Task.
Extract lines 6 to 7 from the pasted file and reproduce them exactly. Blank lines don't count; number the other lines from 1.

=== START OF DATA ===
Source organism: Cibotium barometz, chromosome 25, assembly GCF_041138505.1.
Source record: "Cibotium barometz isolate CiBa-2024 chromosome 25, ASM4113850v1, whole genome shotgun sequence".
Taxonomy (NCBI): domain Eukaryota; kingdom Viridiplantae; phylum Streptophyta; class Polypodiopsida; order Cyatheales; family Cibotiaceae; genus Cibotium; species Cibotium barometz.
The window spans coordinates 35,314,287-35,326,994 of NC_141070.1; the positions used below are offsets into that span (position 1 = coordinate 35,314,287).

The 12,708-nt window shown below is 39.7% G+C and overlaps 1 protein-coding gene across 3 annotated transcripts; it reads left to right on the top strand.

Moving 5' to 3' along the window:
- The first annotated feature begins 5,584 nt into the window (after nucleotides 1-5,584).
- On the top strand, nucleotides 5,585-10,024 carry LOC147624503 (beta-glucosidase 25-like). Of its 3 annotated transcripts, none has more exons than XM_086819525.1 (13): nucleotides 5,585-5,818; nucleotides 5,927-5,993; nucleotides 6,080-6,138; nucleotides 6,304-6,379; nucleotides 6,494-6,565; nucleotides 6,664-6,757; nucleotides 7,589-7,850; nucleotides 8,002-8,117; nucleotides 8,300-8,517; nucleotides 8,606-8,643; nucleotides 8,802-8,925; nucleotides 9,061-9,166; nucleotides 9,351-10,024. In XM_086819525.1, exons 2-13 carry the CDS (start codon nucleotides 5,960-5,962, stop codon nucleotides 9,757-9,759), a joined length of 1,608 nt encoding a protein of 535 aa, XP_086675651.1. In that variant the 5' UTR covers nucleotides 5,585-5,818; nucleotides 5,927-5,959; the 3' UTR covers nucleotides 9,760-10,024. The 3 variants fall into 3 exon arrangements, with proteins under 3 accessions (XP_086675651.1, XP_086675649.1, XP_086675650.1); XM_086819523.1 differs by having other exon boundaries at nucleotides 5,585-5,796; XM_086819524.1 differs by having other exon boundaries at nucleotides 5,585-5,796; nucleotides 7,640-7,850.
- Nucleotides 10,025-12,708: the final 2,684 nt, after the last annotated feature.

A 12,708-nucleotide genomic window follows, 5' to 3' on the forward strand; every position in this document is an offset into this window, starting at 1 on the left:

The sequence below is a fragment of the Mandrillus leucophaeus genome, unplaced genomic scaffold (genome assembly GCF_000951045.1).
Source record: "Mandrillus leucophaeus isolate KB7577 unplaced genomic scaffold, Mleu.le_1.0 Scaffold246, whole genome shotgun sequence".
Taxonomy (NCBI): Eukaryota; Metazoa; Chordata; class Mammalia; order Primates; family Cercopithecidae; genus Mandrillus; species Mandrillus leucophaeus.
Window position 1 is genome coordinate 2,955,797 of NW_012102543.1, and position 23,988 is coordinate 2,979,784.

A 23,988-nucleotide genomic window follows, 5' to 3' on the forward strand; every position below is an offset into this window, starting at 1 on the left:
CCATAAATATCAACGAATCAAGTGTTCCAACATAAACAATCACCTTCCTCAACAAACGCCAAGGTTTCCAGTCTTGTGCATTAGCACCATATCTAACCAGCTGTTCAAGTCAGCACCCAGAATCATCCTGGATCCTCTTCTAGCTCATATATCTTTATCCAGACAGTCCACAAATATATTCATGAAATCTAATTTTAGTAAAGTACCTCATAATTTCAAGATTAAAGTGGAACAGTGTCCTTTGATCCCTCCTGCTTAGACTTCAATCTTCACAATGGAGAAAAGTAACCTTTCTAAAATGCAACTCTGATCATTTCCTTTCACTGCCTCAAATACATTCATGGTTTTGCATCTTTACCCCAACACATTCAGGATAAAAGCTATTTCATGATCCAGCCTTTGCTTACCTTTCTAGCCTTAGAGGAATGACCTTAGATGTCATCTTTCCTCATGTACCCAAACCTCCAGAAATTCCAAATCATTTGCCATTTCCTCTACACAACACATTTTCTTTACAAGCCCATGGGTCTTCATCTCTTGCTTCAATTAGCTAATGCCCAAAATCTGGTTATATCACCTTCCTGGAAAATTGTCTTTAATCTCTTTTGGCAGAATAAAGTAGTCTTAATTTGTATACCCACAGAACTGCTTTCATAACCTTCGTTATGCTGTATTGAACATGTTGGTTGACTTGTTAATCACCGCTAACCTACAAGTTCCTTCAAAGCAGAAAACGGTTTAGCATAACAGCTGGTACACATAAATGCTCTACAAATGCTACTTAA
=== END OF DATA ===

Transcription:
Moving 5' to 3' along the window:
- The first annotated feature begins 5,584 nt into the window (after nucleotides 1-5,584).